Richa Chadha: I like acting, but not networking, partying and becoming a fashionista

Richa Chadha’s personality reflects in her performances -- they are honest, uninhibited. Beneath that striking simplicity lies a steely resolve to live life on her terms. Before her latest film Cabaret hits the screens tomorrow, SpotboyE gets the actress to open up about everything from career to love. Here are excerpts from an exclusive interview...

Richa Chadha’s personality reflects in her performances -- they are honest, uninhibited. Beneath that striking simplicity lies a steely resolve to live life on her terms. Before her latest film Cabaret hits the screens tomorrow, SpotboyE gets the actress to open up about everything from career to love. Here are excerpts from an exclusive interview...



With Cabaret, you are venturing into commercial cinema for the first time. Were you hesitant initially?
I am quite nervous, but never hesitant. I wanted to try something new. I did it for the love of songs and dance. I thought ‘why not’?

You have a lot of dance sequences in Cabaret. Was it tough?
My choreographers, especially Shabina Khan, gave me a lot of time. One of my friends, Ratika Kumar, is an incredible dancer and she also helped me a lot. Pooja (Bhatt, producer) would also constantly ask me to point my toes and lengthen my neck.

Pooja is known to lose her temper quite often...

She didn’t lose her temper with me, but she is a hard task master. She would really twist me to get the best out of me, she was constantly driving me to do better.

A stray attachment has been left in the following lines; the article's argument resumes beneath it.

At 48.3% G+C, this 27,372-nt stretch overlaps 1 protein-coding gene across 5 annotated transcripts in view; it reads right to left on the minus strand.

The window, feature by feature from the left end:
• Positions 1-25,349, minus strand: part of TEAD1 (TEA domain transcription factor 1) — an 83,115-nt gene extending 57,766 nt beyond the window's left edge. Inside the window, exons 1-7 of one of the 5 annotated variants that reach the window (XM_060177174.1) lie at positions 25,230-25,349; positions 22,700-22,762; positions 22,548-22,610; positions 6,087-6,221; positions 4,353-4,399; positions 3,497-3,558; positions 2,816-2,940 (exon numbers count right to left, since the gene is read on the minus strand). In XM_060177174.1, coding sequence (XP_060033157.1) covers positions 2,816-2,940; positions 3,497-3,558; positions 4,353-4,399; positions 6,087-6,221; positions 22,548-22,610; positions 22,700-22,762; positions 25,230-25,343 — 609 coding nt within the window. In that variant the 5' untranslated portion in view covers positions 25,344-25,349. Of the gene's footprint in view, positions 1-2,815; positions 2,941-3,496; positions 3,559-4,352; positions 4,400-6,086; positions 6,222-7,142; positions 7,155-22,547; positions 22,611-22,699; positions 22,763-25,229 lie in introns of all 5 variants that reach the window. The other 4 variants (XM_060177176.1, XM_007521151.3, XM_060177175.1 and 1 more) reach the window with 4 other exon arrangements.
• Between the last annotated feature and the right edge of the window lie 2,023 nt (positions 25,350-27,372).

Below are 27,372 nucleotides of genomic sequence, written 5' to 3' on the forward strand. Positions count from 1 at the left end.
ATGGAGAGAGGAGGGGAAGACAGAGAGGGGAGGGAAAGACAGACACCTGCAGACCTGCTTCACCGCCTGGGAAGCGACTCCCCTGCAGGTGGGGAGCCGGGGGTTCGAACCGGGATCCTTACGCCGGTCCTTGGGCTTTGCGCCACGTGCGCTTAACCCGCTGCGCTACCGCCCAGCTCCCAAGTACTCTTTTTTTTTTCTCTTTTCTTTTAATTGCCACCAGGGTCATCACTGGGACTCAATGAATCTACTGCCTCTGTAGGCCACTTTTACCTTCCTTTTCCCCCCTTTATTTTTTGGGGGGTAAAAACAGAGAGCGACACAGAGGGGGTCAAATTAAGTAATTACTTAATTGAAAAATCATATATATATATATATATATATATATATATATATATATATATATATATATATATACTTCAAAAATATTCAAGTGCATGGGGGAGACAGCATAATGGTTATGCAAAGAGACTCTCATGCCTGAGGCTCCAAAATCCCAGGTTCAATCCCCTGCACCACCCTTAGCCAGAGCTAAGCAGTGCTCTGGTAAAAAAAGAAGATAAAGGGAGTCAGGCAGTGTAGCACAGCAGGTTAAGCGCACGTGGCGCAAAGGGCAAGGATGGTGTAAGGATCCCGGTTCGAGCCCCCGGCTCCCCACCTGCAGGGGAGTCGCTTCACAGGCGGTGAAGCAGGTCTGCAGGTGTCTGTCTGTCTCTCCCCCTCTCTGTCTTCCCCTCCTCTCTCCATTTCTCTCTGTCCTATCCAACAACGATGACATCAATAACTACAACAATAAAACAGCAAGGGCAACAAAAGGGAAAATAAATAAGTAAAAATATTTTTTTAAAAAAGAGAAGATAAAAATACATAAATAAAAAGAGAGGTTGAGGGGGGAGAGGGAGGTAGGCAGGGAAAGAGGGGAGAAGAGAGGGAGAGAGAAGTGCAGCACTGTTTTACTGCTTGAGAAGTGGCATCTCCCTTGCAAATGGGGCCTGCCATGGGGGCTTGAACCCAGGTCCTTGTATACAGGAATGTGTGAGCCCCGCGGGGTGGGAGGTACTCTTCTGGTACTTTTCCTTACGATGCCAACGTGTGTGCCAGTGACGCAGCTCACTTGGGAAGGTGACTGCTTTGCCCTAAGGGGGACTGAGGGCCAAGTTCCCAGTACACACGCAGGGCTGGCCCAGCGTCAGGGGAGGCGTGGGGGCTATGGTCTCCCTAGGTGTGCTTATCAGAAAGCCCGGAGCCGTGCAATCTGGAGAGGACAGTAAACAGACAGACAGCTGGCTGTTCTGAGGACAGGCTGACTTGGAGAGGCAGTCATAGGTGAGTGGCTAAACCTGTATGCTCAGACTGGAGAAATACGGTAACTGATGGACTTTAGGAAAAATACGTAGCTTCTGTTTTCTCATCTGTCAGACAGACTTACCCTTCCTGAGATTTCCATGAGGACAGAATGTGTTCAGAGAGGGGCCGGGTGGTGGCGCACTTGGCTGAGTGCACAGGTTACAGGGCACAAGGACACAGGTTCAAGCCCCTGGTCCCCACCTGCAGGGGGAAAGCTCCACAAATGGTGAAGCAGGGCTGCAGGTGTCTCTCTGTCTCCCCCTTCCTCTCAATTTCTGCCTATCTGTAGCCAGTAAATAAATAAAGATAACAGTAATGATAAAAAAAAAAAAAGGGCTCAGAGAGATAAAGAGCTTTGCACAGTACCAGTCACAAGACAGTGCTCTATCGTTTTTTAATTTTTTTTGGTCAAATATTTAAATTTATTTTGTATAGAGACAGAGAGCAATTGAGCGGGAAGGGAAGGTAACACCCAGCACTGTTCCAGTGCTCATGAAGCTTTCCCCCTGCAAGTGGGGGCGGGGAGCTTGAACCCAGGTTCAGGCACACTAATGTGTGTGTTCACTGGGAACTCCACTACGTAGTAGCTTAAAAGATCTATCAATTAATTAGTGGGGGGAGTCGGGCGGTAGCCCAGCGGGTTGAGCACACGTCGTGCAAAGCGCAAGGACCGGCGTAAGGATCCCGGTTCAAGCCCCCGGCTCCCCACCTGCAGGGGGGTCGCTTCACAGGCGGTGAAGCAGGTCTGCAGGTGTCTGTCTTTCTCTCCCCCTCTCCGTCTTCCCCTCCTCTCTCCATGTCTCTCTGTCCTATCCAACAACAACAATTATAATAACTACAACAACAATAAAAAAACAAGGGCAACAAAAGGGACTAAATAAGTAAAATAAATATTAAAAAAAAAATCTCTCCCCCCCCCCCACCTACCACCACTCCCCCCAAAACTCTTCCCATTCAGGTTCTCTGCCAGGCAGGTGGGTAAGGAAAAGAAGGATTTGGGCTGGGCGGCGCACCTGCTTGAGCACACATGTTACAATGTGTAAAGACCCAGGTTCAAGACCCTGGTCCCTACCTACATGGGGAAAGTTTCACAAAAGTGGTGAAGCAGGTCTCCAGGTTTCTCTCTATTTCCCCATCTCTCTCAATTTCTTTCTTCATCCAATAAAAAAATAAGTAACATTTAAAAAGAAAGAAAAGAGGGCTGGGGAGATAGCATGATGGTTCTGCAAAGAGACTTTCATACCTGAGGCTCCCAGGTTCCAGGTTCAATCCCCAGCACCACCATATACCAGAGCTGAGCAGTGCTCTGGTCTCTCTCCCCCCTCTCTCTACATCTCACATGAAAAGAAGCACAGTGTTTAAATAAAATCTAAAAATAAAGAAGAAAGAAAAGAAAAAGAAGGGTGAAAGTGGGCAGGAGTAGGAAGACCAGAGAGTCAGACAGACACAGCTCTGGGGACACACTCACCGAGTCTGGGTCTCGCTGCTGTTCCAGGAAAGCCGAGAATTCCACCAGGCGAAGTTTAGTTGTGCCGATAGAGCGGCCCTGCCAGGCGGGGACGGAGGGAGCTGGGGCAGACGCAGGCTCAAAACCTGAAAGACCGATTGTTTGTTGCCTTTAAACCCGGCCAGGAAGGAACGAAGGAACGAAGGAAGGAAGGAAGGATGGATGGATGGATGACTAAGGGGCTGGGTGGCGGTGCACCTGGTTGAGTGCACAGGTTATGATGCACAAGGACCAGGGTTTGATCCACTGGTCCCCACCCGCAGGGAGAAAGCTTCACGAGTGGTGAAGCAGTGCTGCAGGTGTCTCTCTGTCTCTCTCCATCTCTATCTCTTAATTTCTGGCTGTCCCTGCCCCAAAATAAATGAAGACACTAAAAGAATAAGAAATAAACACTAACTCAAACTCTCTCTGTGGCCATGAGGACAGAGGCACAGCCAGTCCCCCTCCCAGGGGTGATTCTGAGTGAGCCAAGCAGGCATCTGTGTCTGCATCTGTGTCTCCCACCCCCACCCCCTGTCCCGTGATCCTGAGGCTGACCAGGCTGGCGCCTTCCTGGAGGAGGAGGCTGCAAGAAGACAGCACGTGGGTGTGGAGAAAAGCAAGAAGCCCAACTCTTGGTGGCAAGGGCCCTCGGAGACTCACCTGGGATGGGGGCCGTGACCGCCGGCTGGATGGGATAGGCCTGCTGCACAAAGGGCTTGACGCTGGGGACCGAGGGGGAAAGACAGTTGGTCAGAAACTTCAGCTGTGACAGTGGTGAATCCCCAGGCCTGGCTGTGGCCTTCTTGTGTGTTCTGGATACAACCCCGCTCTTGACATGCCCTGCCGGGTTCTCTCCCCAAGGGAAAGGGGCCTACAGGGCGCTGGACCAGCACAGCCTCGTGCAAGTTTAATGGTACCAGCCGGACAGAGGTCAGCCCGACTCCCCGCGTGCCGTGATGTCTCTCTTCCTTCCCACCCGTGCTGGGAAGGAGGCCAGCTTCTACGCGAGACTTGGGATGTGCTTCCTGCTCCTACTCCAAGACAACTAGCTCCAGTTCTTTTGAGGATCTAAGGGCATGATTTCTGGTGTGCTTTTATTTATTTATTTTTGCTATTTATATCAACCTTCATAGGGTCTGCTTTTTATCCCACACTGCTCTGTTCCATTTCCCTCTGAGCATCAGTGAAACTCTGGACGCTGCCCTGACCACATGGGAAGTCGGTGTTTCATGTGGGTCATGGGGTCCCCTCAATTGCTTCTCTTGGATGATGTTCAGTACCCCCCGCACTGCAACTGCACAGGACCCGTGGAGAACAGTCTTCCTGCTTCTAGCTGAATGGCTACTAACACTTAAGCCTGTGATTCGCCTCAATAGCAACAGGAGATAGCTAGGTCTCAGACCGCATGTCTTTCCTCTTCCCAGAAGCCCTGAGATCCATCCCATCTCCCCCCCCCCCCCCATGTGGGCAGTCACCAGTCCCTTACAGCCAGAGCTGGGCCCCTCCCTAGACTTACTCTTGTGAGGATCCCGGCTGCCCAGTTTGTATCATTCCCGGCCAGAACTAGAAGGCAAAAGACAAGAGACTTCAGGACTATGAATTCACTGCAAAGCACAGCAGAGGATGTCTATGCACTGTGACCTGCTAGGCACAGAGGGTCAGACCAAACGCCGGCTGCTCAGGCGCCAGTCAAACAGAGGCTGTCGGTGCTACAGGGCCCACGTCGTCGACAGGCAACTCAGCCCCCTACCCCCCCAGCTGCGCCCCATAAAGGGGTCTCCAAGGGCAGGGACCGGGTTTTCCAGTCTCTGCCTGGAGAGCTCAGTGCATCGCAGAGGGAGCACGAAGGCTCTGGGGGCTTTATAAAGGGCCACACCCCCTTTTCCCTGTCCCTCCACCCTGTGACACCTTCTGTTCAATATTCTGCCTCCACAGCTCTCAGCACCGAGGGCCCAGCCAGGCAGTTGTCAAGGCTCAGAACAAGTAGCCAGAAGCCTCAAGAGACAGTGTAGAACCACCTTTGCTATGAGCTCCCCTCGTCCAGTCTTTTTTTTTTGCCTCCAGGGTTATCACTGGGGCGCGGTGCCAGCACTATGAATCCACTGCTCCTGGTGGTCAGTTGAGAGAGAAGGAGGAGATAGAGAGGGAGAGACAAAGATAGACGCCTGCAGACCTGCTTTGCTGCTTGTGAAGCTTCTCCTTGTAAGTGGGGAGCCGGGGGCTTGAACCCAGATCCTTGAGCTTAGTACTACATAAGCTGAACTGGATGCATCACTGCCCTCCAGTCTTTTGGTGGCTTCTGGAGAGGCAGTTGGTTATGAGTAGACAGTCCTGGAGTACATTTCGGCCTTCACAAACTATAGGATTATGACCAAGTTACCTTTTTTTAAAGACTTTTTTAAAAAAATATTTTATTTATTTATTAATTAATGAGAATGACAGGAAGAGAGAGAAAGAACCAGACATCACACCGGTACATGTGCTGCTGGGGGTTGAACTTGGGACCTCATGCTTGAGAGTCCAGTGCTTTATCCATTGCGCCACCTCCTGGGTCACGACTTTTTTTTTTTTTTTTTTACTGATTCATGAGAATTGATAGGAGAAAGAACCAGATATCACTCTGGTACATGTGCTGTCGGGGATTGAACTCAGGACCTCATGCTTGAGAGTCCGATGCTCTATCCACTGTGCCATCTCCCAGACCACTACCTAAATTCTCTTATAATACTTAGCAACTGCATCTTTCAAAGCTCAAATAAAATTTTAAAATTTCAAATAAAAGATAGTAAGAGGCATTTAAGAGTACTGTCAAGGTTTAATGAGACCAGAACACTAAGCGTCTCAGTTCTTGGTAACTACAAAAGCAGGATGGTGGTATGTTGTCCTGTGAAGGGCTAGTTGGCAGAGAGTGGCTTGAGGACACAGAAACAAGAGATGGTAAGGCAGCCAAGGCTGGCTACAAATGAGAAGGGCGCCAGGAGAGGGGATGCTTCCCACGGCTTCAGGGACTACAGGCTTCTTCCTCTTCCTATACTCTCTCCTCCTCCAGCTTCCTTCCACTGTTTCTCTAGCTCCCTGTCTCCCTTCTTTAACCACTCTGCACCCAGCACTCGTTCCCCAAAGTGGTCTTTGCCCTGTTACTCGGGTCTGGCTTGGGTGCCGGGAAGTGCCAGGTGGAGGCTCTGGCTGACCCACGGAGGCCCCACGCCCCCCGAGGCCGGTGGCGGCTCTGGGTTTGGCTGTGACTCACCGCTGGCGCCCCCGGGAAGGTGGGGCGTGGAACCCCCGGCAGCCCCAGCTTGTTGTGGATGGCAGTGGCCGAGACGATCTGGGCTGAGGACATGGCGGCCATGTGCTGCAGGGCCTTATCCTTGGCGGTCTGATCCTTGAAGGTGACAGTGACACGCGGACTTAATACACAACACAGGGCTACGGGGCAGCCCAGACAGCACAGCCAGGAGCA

Are you ready for the public to see you in a different light?
How does it matter? No one can do anything about public opinion. I will be very happy if people like it and very respectful if they don’t.

You were working for Sarbjit and Cabaret at the same time. They are entirely different films, how did you manage?
Towards the end, I was shooting for each movie on alternate days. It wasn’t easy, but I could do Sukhpreet’s role (Sarabjit’s wife) effortlessly, because it had that Punjabi touch. I could understand the character well.

Which has been your toughest film?
Gangs of Wasseypur (2012). I was very young and had to work with senior actors -- I had to fit in and perform with equal power. I had grown up with a different kind of people, so the switch was tough. But I have a career because of that film.



Are you in touch with Anurag Kashyap (Gangs of Wasseypur director)?
I meet him often, he is my mentor. No matter what people say, he is one of the most impactful people around. We have so much talent in the industry today, because of the faith he showed in people.

Anurag is better at what -- writing or directing?
I would comment on that if I knew either. I just know acting.

Have you seen Bombay Velvet?
I liked it and even tweeted about it. Tell me, if someone else had made this film, somebody who was responsible for making commercial films with a regressive logic and a story that didn’t have to be necessarily good, would you say the same thing? You base what you expect of the film on the basis of what you know of the director. I was on Twitter that day and I saw how people just pounced on it.



Most didn’t like it…
Haan, toh kya ho gaya? People went after him and Ranbir like they are Gods who are not allowed to fail. Everybody fails; it’s just that in showbiz, failure is public.

Moving on to Sanjay Leela Bhansali, are you in touch with your Ram-Leela director?
Yes, he is a true visionary. He has always been.

Does it pinch you that Anurag didn’t cast you in Bombay Velvet and Bhansali in Bajirao Mastani?